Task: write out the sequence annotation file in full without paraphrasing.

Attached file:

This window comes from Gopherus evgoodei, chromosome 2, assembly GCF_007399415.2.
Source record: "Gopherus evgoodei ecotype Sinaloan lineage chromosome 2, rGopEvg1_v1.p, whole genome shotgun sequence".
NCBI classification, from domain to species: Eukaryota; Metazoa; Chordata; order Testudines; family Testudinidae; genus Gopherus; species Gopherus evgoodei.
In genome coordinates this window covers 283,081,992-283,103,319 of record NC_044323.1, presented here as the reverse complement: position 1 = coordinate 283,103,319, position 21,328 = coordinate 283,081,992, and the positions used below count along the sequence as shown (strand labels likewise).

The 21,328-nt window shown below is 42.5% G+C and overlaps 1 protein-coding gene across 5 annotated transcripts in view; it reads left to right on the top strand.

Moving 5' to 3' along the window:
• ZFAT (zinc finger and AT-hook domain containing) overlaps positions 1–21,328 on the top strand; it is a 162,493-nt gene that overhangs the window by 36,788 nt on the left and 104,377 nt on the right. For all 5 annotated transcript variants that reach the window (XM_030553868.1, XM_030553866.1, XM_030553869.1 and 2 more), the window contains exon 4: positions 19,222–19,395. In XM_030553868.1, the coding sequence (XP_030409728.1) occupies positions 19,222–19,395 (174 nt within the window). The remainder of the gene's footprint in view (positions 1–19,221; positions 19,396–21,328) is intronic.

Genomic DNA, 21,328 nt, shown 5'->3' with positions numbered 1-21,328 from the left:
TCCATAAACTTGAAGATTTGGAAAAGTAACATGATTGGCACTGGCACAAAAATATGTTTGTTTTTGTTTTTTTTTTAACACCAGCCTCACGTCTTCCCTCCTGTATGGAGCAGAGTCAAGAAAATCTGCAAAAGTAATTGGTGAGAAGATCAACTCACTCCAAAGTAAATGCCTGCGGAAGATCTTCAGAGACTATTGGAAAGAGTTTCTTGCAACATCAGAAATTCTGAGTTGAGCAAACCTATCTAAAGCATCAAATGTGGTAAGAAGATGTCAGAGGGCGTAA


This window comes from Gopherus evgoodei, chromosome 2, assembly GCF_007399415.2.
Source record: "Gopherus evgoodei ecotype Sinaloan lineage chromosome 2, rGopEvg1_v1.p, whole genome shotgun sequence".
NCBI classification, from domain to species: Eukaryota; Metazoa; Chordata; order Testudines; family Testudinidae; genus Gopherus; species Gopherus evgoodei.
In genome coordinates this window covers 283,081,992-283,103,319 of record NC_044323.1, presented here as the reverse complement: position 1 = coordinate 283,103,319, position 21,328 = coordinate 283,081,992, and the positions used below count along the sequence as shown (strand labels likewise).

The 21,328-nt window shown below is 42.5% G+C and overlaps 1 protein-coding gene across 5 annotated transcripts in view; it reads left to right on the top strand.

Moving 5' to 3' along the window:
• ZFAT (zinc finger and AT-hook domain containing) overlaps positions 1–21,328 on the top strand; it is a 162,493-nt gene that overhangs the window by 36,788 nt on the left and 104,377 nt on the right. For all 5 annotated transcript variants that reach the window (XM_030553868.1, XM_030553866.1, XM_030553869.1 and 2 more), the window contains exon 4: positions 19,222–19,395. In XM_030553868.1, the coding sequence (XP_030409728.1) occupies positions 19,222–19,395 (174 nt within the window). The remainder of the gene's footprint in view (positions 1–19,221; positions 19,396–21,328) is intronic.

Genomic DNA, 21,328 nt, shown 5'->3' with positions numbered 1-21,328 from the left:
TCCATAAACTTGAAGATTTGGAAAAGTAACATGATTGGCACTGGCACAAAAATATGTTTGTTTTTGTTTTTTTTTTAACACCAGCCTCACGTCTTCCCTCCTGTATGGAGCAGAGTCAAGAAAATCTGCAAAAGTAATTGGTGAGAAGATCAACTCACTCCAAAGTAAATGCCTGCGGAAGATCTTCAGAGACTATTGGAAAGAGTTTCTTGCAACATCAGAAATTCTGAGTTGAGCAAACCTATCTAAAGCATCAAATGTGGTAAGAAGATGTCAGAGGGCGTAA